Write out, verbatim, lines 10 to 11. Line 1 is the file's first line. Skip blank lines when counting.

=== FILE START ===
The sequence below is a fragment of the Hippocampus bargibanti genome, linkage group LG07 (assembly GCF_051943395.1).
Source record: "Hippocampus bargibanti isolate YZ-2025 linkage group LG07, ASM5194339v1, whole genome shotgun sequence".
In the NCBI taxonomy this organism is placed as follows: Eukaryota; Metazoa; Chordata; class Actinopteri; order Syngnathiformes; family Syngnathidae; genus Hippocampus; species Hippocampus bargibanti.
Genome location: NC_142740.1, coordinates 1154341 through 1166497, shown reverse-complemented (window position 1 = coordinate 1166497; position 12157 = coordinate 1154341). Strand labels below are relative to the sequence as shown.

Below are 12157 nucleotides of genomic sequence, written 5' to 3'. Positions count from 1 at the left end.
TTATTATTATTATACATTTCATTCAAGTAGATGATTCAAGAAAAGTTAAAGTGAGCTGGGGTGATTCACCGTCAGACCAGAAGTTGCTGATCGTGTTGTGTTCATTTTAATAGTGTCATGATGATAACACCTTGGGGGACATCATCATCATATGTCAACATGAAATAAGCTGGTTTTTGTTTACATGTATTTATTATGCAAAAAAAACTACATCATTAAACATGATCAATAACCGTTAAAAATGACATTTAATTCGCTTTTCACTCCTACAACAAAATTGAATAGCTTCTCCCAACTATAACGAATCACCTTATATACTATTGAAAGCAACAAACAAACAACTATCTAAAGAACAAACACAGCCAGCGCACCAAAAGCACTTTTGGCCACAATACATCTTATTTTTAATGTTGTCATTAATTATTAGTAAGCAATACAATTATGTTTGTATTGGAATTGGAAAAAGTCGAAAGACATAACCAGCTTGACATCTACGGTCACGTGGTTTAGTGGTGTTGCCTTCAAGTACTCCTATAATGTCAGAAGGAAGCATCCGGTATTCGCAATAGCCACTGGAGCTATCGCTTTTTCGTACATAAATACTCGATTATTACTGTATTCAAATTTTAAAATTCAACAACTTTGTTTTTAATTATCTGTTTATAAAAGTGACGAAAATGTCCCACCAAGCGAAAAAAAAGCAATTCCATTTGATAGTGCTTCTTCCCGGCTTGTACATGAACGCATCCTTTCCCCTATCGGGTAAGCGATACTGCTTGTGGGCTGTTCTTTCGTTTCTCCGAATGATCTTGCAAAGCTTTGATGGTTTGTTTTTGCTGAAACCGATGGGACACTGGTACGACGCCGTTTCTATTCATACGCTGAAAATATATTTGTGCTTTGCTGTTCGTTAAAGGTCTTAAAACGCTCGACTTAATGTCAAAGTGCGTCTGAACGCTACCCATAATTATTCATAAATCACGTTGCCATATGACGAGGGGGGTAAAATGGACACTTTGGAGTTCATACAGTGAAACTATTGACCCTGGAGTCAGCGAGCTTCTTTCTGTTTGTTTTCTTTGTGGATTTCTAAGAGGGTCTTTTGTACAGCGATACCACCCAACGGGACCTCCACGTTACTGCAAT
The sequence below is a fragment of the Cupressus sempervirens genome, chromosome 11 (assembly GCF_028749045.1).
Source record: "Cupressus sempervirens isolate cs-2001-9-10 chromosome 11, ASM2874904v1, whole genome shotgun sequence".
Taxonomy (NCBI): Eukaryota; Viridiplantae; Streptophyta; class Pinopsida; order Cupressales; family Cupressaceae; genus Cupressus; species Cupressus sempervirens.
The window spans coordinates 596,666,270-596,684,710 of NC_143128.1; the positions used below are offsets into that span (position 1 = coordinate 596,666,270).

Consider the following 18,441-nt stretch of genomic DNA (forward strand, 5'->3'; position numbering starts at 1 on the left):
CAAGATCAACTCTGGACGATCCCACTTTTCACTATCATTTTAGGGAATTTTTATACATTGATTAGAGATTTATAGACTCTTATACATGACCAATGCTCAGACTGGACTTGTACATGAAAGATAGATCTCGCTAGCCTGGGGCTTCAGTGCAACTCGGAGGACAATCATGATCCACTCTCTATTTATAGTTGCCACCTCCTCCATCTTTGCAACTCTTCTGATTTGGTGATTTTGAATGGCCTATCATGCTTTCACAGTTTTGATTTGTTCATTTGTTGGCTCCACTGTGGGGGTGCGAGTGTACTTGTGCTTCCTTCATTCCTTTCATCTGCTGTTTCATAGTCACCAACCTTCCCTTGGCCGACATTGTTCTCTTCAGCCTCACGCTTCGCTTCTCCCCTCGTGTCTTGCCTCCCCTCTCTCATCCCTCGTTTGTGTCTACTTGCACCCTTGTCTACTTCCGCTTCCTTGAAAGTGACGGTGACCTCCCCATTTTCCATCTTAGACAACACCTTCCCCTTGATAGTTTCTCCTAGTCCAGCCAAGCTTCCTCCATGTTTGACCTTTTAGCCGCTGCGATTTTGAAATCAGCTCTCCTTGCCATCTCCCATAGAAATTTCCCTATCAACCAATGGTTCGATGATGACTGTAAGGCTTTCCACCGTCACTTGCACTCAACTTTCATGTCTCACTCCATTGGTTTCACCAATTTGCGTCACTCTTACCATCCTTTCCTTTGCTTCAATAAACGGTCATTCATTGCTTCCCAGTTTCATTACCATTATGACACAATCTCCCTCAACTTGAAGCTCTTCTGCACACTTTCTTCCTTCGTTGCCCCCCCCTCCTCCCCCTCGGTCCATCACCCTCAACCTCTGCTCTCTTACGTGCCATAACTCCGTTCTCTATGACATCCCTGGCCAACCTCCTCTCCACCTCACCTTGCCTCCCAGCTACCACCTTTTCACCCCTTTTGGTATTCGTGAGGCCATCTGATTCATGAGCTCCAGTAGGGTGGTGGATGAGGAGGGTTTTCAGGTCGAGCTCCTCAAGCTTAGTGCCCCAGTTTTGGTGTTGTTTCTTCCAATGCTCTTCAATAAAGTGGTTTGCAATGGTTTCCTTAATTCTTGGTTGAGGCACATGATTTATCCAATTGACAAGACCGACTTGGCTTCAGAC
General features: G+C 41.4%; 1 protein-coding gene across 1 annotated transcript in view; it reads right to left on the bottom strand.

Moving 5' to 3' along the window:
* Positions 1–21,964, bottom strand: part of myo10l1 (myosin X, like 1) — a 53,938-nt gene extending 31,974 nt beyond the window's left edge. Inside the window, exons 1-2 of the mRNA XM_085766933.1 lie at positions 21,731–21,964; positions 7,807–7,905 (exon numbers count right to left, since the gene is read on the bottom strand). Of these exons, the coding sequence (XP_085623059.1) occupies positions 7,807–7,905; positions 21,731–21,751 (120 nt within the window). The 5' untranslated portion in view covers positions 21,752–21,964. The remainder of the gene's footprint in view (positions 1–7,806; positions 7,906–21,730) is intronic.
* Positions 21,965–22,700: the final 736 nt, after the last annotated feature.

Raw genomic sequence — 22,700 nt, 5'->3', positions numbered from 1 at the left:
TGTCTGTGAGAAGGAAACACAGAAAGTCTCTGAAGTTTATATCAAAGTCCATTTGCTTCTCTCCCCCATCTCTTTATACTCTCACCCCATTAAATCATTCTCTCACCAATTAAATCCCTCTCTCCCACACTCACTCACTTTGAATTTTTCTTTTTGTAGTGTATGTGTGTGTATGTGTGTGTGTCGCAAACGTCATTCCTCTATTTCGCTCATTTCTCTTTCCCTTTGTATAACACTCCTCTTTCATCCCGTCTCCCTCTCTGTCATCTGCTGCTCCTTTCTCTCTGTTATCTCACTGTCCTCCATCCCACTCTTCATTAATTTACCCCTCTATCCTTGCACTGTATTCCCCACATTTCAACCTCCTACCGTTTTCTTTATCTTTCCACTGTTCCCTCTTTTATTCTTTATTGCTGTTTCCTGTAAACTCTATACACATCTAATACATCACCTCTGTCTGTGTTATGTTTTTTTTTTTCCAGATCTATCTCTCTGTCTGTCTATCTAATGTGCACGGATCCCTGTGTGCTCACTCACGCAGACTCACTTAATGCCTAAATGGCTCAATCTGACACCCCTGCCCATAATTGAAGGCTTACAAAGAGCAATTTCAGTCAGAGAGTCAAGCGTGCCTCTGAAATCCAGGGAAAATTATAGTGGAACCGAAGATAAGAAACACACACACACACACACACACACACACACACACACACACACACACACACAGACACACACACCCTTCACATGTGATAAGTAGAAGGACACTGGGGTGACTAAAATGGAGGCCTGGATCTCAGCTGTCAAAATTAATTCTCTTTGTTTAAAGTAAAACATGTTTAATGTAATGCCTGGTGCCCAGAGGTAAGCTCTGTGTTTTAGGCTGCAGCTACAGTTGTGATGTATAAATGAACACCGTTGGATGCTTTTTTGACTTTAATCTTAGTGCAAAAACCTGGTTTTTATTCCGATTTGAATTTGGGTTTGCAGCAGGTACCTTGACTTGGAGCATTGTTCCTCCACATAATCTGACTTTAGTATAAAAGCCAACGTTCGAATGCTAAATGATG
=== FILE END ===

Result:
The window spans coordinates 596,666,270-596,684,710 of NC_143128.1; the positions used below are offsets into that span (position 1 = coordinate 596,666,270).

Consider the following 18,441-nt stretch of genomic DNA (forward strand, 5'->3'; position numbering starts at 1 on the left):